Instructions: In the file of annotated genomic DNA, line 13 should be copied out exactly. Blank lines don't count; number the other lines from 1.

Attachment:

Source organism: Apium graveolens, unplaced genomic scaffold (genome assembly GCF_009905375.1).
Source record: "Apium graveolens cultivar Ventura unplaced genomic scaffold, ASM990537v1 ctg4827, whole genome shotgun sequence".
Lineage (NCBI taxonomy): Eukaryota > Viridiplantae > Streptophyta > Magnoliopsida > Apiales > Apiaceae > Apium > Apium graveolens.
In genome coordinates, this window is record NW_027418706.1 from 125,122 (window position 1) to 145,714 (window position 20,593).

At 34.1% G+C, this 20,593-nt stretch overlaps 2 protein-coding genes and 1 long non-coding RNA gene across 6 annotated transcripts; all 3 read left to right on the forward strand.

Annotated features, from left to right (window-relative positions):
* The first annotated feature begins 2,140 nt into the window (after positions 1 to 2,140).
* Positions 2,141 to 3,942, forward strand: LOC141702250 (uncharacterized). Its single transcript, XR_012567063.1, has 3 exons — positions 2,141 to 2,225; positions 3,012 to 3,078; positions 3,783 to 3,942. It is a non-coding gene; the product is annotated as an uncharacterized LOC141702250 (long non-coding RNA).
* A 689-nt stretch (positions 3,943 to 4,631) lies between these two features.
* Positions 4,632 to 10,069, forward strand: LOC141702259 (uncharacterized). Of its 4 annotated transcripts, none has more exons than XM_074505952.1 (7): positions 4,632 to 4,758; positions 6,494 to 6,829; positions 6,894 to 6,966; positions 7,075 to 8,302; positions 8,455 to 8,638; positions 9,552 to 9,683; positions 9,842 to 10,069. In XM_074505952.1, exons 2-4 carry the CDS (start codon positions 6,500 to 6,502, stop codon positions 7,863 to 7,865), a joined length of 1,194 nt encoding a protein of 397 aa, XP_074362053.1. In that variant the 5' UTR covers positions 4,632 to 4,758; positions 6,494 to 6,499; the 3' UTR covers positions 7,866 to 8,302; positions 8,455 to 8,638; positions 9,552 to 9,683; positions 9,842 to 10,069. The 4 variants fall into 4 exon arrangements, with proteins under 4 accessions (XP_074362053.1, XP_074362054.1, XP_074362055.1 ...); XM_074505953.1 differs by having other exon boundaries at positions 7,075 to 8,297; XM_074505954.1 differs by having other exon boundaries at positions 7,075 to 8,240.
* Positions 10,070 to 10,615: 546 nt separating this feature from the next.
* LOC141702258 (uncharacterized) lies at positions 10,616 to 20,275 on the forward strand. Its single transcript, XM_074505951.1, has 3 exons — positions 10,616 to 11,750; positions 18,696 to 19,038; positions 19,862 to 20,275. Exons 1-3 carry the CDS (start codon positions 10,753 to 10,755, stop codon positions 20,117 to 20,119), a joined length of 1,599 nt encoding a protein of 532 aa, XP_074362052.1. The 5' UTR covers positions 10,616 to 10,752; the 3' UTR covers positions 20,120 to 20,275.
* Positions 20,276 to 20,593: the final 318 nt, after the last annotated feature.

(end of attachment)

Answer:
* Positions 20,276 to 20,593: the final 318 nt, after the last annotated feature.